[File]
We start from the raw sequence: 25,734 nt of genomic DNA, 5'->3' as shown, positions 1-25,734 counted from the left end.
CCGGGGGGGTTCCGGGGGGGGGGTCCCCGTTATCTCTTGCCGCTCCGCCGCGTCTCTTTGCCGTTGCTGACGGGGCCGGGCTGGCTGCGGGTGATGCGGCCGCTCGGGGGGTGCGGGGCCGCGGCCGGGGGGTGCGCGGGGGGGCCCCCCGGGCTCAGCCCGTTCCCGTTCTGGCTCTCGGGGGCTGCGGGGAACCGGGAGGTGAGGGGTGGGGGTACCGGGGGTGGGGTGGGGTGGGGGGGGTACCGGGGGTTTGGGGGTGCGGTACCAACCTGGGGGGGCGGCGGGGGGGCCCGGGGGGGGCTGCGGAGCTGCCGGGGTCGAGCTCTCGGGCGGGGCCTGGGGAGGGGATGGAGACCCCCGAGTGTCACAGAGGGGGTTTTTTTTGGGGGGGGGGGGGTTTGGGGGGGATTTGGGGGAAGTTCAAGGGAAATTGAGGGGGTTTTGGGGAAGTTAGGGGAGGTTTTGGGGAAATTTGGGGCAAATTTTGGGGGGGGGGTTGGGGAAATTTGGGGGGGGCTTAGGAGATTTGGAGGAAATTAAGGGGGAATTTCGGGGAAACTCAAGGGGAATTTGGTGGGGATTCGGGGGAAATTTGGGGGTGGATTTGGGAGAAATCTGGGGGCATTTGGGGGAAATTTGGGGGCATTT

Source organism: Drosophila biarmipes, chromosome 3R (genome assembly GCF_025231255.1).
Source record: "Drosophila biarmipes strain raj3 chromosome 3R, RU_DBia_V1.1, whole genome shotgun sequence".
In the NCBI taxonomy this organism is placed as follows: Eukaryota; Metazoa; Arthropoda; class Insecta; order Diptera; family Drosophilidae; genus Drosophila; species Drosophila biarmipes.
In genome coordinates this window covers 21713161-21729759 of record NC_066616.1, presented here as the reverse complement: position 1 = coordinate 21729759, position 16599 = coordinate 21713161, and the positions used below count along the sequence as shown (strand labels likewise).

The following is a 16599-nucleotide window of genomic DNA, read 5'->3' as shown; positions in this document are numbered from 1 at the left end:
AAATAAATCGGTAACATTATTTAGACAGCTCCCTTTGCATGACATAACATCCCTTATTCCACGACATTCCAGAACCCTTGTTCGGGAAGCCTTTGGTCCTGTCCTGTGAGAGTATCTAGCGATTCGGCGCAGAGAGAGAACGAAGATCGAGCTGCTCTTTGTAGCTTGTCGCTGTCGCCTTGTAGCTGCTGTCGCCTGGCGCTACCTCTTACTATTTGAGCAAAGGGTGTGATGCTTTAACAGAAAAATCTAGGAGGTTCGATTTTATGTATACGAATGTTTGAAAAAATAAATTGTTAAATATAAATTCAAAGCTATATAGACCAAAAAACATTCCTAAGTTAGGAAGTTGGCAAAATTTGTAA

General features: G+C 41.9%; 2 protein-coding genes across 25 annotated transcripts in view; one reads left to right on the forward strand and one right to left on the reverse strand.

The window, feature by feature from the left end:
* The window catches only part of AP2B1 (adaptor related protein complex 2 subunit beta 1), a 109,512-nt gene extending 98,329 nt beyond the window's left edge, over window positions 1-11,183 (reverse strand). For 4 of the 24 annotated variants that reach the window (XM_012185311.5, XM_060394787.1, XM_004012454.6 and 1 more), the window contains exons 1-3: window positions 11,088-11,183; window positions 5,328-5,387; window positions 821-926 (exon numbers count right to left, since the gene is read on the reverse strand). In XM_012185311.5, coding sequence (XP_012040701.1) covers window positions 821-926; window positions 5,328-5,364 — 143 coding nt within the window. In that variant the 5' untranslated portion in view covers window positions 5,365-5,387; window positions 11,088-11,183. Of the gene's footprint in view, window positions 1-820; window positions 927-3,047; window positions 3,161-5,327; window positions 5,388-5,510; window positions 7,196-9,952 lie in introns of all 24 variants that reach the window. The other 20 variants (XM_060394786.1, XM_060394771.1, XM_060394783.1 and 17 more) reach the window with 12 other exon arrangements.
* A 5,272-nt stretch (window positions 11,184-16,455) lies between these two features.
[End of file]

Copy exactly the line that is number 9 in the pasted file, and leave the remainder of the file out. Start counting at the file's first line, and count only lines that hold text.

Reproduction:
General features: G+C 41.9%; 2 protein-coding genes across 25 annotated transcripts in view; one reads left to right on the forward strand and one right to left on the reverse strand.